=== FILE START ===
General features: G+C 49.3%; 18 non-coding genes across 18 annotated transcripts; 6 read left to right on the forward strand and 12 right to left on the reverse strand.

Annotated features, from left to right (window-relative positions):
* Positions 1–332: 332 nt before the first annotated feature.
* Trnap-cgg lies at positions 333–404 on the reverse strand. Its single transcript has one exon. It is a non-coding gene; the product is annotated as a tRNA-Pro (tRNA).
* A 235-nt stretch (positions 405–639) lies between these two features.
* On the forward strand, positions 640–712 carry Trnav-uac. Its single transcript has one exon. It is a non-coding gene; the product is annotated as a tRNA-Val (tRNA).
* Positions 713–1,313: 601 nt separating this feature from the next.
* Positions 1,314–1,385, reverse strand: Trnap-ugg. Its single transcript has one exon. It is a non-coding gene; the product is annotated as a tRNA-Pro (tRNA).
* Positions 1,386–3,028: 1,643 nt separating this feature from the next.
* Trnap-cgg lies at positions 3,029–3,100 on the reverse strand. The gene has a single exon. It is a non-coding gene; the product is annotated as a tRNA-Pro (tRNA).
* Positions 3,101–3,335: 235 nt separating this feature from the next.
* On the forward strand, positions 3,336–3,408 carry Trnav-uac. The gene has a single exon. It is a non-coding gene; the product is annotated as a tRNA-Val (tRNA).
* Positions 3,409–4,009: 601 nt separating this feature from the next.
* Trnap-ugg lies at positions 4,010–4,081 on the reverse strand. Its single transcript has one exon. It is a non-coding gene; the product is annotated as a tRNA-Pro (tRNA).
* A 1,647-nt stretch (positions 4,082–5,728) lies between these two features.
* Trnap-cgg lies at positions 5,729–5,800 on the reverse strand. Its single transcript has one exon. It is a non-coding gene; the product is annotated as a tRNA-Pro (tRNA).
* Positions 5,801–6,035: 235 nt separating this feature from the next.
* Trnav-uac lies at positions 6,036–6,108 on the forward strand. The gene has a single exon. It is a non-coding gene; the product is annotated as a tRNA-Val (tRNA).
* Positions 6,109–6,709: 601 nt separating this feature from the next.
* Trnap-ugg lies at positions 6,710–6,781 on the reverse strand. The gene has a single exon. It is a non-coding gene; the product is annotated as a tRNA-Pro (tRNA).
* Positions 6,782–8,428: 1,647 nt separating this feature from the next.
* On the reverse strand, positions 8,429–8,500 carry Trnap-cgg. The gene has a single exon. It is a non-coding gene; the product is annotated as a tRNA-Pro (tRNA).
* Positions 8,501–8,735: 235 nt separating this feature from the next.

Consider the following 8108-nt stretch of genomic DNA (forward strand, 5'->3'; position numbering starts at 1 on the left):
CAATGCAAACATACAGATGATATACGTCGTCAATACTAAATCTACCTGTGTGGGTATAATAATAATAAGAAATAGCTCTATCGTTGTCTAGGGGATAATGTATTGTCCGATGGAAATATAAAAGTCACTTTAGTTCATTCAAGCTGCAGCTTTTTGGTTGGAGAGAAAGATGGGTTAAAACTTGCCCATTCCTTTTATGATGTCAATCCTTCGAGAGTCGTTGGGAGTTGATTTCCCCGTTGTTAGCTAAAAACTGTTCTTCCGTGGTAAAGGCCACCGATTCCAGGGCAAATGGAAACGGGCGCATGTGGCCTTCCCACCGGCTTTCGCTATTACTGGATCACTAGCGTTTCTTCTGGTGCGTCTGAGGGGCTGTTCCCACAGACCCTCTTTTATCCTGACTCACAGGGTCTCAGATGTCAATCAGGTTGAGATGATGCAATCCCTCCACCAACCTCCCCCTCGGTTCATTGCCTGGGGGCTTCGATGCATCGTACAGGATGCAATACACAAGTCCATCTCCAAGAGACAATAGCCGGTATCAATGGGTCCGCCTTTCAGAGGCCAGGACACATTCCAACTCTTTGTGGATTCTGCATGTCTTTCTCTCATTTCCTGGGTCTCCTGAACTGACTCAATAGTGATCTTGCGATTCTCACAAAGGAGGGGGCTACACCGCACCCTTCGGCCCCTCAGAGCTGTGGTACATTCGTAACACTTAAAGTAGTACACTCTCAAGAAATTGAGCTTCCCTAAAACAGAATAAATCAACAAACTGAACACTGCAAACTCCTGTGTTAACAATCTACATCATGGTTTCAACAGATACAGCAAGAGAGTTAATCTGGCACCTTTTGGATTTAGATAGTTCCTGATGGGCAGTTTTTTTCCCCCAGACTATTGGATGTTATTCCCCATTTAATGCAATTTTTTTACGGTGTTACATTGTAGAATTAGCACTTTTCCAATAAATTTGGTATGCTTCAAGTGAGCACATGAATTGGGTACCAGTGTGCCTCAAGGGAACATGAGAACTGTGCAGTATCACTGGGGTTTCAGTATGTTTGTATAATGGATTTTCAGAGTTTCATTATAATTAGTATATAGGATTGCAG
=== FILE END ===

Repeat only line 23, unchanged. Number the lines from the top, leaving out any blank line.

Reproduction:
* Positions 8,501–8,735: 235 nt separating this feature from the next.